Daniels mother is also college educated. She is a retired elementary school teacher who Danville describes as having balanced family responsibilities with active social affiliations. Her mother conforms to traditional gender roles and takes pride in her family’s dynamic as well as their financial success and social standing. Daniels childhood was unremarkable. She reports to having a “normal childhood” compared to many of her friends. She describes her home environment as very stable. As an only child, “she has always felt older than her years. ” The rules in the home were made by her father ND gently carried out by her mother.

Danville reports that education was a priority and high performance in general was expected. She did very well academically, graduating with honors from high school and college. Danville says that accomplishments were regularly rewarded to her and her mother with “tokens of love” from her father. The client says she is “comfortable using the word ‘indulgent’ t describe her family’s lifestyle. Danville claims to be well-respected in her work environment, and spends most of her social time with a few close friends from college. Richard portrays his childhood as loving, but complicated. He describes his mother as strict but nurturing.

Richard says that her role was multidimensional including sole provider, emotional caregiver and confidant. He reports that she always worked two Jobs, and consequently, he and his brothers managed household responsibilities and routine decision-making. His relationship with his brothers has always been solid. Richard reports that the family had ongoing financial struggles. H recalls being very aware of money matters and knowing “exactly when the rent was due. ” The client describes a general feeling of “uncertainty’ during his youth due to he “unwanted and random” appearances of his father and the emotional strains of “doing without”.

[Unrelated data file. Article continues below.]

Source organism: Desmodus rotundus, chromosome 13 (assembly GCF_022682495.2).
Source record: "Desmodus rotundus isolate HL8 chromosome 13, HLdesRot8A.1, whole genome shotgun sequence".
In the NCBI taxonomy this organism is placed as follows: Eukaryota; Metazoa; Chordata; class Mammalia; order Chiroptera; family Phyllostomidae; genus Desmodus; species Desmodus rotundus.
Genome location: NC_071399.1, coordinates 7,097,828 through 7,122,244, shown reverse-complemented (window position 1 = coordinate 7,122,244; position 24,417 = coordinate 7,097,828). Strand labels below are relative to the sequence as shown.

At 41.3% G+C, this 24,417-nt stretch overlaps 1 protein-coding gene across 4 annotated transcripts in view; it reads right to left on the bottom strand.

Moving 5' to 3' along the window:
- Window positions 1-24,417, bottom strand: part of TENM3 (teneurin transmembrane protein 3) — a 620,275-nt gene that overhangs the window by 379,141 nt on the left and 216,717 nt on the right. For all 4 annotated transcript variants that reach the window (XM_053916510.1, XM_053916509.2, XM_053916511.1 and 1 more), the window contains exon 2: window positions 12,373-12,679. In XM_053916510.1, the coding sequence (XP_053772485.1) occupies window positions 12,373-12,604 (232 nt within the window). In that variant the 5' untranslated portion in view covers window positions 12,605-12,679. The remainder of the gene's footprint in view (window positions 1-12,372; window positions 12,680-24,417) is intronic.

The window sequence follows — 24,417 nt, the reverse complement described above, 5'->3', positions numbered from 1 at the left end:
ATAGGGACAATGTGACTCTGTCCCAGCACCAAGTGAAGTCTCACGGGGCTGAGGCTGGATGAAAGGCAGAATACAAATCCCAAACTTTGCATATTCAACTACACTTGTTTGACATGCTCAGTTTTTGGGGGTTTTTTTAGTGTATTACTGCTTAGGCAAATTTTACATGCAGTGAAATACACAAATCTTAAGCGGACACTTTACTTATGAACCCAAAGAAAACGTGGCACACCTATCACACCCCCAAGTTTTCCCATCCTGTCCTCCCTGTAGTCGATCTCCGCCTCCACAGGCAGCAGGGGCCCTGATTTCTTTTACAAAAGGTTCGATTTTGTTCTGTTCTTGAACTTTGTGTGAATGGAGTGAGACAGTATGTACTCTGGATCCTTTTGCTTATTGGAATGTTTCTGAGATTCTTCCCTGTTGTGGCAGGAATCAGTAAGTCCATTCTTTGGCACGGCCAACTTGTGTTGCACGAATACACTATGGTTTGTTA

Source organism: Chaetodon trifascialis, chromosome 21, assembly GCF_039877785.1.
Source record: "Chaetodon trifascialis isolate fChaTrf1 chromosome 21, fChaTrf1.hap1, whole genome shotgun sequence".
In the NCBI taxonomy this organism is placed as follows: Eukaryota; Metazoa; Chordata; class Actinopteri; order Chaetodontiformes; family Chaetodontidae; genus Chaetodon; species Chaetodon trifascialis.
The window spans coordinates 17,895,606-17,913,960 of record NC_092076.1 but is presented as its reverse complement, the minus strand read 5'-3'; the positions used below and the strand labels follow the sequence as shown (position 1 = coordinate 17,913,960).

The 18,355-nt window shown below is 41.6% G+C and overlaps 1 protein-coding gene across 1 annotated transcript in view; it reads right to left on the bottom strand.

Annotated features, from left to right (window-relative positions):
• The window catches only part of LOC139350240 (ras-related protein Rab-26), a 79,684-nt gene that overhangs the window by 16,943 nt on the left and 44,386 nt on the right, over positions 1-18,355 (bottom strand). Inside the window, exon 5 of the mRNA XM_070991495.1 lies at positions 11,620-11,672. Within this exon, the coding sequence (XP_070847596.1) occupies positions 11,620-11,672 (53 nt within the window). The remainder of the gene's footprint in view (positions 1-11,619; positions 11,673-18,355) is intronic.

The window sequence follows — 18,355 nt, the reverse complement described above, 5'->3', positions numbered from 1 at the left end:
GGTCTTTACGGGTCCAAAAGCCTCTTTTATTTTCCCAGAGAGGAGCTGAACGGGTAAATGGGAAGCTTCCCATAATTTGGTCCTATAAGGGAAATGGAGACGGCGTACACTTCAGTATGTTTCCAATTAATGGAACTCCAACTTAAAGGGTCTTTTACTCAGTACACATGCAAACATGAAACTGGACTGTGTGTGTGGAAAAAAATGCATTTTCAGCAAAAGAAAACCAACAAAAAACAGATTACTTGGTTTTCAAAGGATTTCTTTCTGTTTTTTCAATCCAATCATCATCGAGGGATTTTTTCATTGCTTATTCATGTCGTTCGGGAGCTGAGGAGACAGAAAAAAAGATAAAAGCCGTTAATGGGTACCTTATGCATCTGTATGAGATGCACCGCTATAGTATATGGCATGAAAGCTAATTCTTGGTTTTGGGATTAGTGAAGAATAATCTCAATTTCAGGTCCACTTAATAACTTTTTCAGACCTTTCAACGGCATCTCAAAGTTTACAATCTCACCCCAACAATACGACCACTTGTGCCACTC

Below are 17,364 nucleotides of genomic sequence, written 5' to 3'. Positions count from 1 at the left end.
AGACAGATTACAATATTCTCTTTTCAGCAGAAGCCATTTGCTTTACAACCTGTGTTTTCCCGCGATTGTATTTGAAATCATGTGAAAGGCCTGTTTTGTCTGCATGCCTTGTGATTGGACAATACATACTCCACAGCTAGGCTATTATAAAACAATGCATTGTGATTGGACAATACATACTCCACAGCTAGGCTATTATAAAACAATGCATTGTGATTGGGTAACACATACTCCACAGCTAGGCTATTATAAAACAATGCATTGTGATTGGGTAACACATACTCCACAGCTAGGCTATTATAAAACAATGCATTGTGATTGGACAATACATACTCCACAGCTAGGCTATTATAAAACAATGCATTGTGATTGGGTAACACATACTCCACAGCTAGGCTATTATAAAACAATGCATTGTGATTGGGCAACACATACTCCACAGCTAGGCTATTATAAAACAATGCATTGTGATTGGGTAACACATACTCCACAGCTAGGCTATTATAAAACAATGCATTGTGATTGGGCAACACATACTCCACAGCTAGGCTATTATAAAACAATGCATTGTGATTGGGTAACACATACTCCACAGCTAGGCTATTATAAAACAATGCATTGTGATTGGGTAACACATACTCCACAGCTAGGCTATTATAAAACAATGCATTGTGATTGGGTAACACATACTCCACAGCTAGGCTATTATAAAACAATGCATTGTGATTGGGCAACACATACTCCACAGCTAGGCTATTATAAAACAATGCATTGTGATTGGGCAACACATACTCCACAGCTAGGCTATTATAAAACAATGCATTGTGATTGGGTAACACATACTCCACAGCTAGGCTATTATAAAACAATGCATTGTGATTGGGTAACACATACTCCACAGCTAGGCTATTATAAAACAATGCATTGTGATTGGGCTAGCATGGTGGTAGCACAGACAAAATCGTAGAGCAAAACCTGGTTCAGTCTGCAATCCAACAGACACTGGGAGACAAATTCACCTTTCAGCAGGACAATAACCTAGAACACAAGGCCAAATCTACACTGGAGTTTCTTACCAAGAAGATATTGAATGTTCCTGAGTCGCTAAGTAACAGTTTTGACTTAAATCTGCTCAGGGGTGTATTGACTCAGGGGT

Richard claims to have been an average student. Education was emphasized in the home, but financial pressures compelled him to seek employment directly out of high school. Richard reports to being very involved with his mother and brothers as well as a large extended family that includes relatives and lifelong friends from his childhood community. The couple met through mutual friends and was married less than two years later. Prior to getting married, Danville had one long-standing relationship that ended unpleasantly. Richard describes several previous relationships he characterizes as casual.

The Client Perspective Danville and Richard Johnson are of African descent, yet living in America. In this, is a constant struggle, sometimes consciously, to address both components of one’s self. The African mind is one of community and interdependence, spirituality, divination, and harmony which conflicts with the Resurrection podium placing independence, social mobility, and mastery at its pinnacle. The external world causes stresses upon the African American individual that tends to infuse the African American family unit, which can ultimately result in a familial crisis.